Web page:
If you have a structured settlement, you may have heard the term “contingent payments”. Contingent payments are an installment sale that has left the payment period or the price of the asset unfixed. Structured settlements can have two kinds of payments, guaranteed payments and contingent payments.
Some of these payments are guaranteed to be paid regardless of whether or not the original beneficiary is still living while other payments are dependent upon the life of the original beneficiary. Therefore, a portion of the settlement is guaranteed while the remainder depends upon how long the beneficiary lives. Understanding the differences is important to anyone with a structured settlement or who is interested in selling one.
Guaranteed payments are payments that are made out to you from the insurance company. Regardless of whether or not the recipient is living at the time the payment is due to be made, a guaranteed payment is made regardless. If the recipient has died before payment has been issued, the designated heirs will receive payment.
Contingent payments are also referred to as non-guaranteed payments. In these instances the insurance will only make payments to the payee as long as he or she is living. Any payments coming due after his or her death will not be distributed to the estate.
You can sell life contingent payments just as you can sell guaranteed payments. You probably wonder why someone would be willing to buy payments that they may not receive. Buying contingent payments do have more risks than buying guaranteed payments. The buyer of the life contingent payment views them as an investment, so they purchase a life insurance policy on the original beneficiary totaling the amount of the payments. That way, if the original payee dies before the purchased payments have been paid, they have themselves covered.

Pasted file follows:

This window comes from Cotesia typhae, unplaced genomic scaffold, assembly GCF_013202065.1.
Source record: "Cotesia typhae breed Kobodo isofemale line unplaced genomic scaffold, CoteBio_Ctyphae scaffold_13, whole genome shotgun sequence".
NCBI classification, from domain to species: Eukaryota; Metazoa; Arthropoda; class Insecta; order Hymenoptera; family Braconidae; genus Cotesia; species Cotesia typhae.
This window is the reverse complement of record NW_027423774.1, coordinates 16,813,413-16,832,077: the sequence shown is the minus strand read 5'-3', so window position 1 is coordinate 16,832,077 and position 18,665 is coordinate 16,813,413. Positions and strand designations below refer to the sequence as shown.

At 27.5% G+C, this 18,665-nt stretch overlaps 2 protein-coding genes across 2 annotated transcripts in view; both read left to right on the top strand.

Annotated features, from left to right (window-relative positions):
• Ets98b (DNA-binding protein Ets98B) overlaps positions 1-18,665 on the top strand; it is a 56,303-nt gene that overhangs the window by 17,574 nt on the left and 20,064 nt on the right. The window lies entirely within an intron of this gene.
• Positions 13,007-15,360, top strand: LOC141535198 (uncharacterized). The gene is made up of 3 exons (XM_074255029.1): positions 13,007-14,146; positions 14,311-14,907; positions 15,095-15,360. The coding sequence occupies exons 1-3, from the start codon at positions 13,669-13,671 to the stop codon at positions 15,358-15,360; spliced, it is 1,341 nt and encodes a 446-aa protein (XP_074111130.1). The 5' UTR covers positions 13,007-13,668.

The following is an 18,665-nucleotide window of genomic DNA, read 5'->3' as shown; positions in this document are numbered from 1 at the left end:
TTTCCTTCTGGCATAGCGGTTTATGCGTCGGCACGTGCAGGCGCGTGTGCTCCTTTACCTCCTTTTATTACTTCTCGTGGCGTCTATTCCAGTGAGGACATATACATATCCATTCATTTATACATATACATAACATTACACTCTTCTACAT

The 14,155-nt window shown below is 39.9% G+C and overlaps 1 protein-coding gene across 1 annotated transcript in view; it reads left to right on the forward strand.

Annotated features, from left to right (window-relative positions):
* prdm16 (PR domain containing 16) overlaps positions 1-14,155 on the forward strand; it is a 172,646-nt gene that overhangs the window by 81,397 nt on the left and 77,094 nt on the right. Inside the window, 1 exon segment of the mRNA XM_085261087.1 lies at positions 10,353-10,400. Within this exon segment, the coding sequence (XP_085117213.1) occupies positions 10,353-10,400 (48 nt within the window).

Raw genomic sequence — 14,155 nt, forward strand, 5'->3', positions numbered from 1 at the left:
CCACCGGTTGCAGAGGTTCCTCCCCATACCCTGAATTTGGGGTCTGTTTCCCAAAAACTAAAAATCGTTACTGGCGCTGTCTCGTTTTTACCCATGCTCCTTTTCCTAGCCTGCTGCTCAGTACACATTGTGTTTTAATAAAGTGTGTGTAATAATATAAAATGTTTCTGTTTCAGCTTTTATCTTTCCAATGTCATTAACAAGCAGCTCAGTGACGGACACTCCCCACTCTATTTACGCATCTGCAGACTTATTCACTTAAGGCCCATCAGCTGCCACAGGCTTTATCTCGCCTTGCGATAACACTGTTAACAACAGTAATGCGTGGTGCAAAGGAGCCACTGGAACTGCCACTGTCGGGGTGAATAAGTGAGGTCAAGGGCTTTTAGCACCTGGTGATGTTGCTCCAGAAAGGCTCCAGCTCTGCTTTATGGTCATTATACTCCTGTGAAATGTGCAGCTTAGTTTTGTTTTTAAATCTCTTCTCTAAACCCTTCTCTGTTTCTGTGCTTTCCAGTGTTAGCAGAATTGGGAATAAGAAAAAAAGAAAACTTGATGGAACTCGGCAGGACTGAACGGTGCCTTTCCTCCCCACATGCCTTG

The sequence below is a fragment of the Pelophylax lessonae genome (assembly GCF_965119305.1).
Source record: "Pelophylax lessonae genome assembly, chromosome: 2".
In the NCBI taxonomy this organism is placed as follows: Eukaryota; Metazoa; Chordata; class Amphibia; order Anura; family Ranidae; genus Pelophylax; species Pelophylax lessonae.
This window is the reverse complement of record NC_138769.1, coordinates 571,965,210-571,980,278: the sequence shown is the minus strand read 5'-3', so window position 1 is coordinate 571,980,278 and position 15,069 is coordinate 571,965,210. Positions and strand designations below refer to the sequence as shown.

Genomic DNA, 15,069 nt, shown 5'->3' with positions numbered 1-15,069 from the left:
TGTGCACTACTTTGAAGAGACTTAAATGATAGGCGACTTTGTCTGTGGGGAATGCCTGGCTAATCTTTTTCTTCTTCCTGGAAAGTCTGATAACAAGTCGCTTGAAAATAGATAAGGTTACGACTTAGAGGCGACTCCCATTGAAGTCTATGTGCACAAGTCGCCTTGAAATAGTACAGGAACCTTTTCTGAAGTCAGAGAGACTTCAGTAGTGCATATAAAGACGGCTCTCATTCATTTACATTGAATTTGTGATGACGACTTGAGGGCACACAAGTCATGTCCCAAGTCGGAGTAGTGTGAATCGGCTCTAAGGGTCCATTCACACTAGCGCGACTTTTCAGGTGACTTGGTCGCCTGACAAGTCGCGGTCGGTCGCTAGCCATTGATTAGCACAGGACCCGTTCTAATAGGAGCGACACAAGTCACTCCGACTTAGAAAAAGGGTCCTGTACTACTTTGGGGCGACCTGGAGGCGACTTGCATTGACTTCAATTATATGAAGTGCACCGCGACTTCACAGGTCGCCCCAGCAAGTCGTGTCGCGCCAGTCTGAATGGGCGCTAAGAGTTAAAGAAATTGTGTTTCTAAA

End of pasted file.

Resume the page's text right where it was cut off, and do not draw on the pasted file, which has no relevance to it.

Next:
While selling guaranteed payments and contingent payments both require the court’s approval, selling contingent payments requires a reasonable procedure that involves the verification process of the life of the beneficiary. In a hedged transaction, the buyer will purchase a life insurance policy on the original beneficiary. If it is an unhedged transaction, no life insurance is purchased to protect the value.
You may receive higher payments for guaranteed payments than you will for contingent payments. If you are selling a structured settlement on the secondary market, the buyer knows they will receive the guaranteed payments, so they are willing to pay you more for them. The amount paid for life contingent payments has a lot to do with whether they are hedged or unhedged.
As mentioned earlier, there has to be a reasonable procedure in place to verify the life of the beneficiary. “Reasonable” may vary considerably from person to person. It is a court approved process. A judge will need to approve your transfer of a life contingent structured settlement transfer. If life insurance is denied on your policy due to various factors then that will affect your lump sum payout.